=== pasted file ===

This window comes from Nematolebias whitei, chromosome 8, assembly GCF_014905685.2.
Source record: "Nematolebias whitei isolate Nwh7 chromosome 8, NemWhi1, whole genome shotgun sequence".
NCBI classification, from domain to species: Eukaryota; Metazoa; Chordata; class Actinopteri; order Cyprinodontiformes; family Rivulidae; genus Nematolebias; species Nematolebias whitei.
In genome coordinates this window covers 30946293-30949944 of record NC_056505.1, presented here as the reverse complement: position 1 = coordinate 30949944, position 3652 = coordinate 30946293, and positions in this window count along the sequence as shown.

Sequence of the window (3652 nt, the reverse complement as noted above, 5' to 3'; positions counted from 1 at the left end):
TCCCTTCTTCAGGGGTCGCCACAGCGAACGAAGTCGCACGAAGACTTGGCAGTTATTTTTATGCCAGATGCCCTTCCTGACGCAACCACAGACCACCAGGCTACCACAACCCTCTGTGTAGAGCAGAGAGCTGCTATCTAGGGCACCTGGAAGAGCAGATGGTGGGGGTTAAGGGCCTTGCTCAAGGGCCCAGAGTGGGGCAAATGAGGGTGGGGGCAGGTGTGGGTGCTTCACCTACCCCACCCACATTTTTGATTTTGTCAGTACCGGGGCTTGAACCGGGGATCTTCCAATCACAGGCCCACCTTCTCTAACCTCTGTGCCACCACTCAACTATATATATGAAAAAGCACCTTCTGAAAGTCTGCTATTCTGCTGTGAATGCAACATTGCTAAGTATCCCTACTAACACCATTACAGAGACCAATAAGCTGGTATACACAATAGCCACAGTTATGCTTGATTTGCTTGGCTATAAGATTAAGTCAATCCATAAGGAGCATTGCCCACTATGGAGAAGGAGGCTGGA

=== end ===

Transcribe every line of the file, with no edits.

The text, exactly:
This window comes from Nematolebias whitei, chromosome 8, assembly GCF_014905685.2.
Source record: "Nematolebias whitei isolate Nwh7 chromosome 8, NemWhi1, whole genome shotgun sequence".
NCBI classification, from domain to species: Eukaryota; Metazoa; Chordata; class Actinopteri; order Cyprinodontiformes; family Rivulidae; genus Nematolebias; species Nematolebias whitei.
In genome coordinates this window covers 30946293-30949944 of record NC_056505.1, presented here as the reverse complement: position 1 = coordinate 30949944, position 3652 = coordinate 30946293, and positions in this window count along the sequence as shown.

Sequence of the window (3652 nt, the reverse complement as noted above, 5' to 3'; positions counted from 1 at the left end):
TCCCTTCTTCAGGGGTCGCCACAGCGAACGAAGTCGCACGAAGACTTGGCAGTTATTTTTATGCCAGATGCCCTTCCTGACGCAACCACAGACCACCAGGCTACCACAACCCTCTGTGTAGAGCAGAGAGCTGCTATCTAGGGCACCTGGAAGAGCAGATGGTGGGGGTTAAGGGCCTTGCTCAAGGGCCCAGAGTGGGGCAAATGAGGGTGGGGGCAGGTGTGGGTGCTTCACCTACCCCACCCACATTTTTGATTTTGTCAGTACCGGGGCTTGAACCGGGGATCTTCCAATCACAGGCCCACCTTCTCTAACCTCTGTGCCACCACTCAACTATATATATGAAAAAGCACCTTCTGAAAGTCTGCTATTCTGCTGTGAATGCAACATTGCTAAGTATCCCTACTAACACCATTACAGAGACCAATAAGCTGGTATACACAATAGCCACAGTTATGCTTGATTTGCTTGGCTATAAGATTAAGTCAATCCATAAGGAGCATTGCCCACTATGGAGAAGGAGGCTGGA